On top of all that I’ve started teaching myself how to use Blender whenever I get the chance. I’m hoping to learn enough about the particle system stuff in it to use it for doing cel-shaded effects but I am a complete noob so far. I’ll also be using it for more technical stuff like backgrounds or detailed mechanical objects in perspective where I don’t want to figure that all out by hand. I used 3d for the background in Elusive Ninja:

This was way too simple a game and did terribly, but I was always proud of the art in it lol

Gotta’ work as fast and efficient as possible when you’re working solo. Overall this year is going toward upgrading my skills across the board so I can put out quality games solo. Now to go stock up my energy drink supply to survive Ludum Dare.



Jeff

Two videos for you today. First up is my game’s progress. The major parts of the engine are functional, but nowhere near polished yet. I’m a self-taught programmer, I’ve never actually taken a programming class or anything so I don’t really know what the best method of approaching a large project is. I’m going by what feels right and I’ve ended up basically applying my workflow for art to programming. For a drawing, an artist will usually start out with rough thumbnail sketches that barely look like anything, then when they find one that works they rough it out in pencils, then they clean it up and ink it, then they add the colors. The concept is taking something rough/vague and going through stages refining it down and adding details until you have the final result. Same thing with animation, you rough out the flow of the animation and then slowly refine it from there. So I’m basically dumping a bunch of duct taped sloppily coded ideas down to get someting that’s doing the jist of what I want, and then going back and refactoring that code 2 or 3 times until I have something decent.

No idea if this is a slower process than other programmers use, but I like it because I get to see some rough progress right away which helps motivate me because it feels like I’m accomplishing something (nothing is worse to me than those days where you stare at code all day hunting down a bug or refactoring or working on structural code that does a bunch of work behind the scenes, and at the end of the day the game looks exactly the same as it did before). And I end up with decent enough code in the end. I think with programming you can always do something better and it’s tempting to want to re-write things a dozen times to make them cleaner and prettier, but at some point you have to say “okay this works, it’s time to move on or I’ll never finish this project”. I’m taking the approach of “is this part of the code something I’m going to have to come back to a bunch? If not, then as long as it works that’s fine.” which has been working so far. I’m sure I’ll have to do some optimization down the road and clean some of those parts up, but I’ll deal with that shit when I get to it lol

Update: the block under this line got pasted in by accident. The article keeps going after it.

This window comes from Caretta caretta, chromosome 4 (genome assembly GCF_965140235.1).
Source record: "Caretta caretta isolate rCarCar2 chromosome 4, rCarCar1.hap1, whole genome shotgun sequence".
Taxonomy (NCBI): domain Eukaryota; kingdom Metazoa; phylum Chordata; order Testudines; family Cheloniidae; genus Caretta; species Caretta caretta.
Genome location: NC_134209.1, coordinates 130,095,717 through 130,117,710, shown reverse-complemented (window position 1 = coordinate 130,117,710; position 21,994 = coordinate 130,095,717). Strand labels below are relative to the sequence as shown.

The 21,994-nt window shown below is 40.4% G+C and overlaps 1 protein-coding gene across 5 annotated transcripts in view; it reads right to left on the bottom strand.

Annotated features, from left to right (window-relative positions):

Everything is still super temporary art (I think that sky background is from some anime) but the engine is my main focus right now. The music notes were just to test particle emitting though I’m debating making her ear things headphones like she cranks up some beats when she fights alien intruders because she gives no fucks and knows she can handle them. The enemies all have AI and Finite State Machines to react to the Player…they’re able to have different behaviors depending on their health and which state the Player is in. When you’re in the Default State you can’t attack, and when you collect enough of the Power Cubes you enter the Powered State and deflect everything back at the enemies to attack them, so in the Default State they can be more offensive and attack more while in the Powered State they’d do more dodging.

Level transitioning works and I have a lot of the boring outer-framework stuff done (although it’s ugly at best right now), so you transition from the Title Screen to a Main Menu, Stage Select, and the game will unlock levels as you complete them and save your progress for you etc. Also everything has customizable speed to it, in the video above the first level you see has the Tracks all moving at the same speed but the second level it shows has two fast Tracks and one super slow Track. So I can control the speed (and spawning frequency) of the Tracks, the Power Cubes, the saw blade Hazards, bullets, etc. which I talked about in terms of gameplay here. This should let me do a lot of cool shit, like having enemies/bosses that can manipulate the speeds of those things on the fly.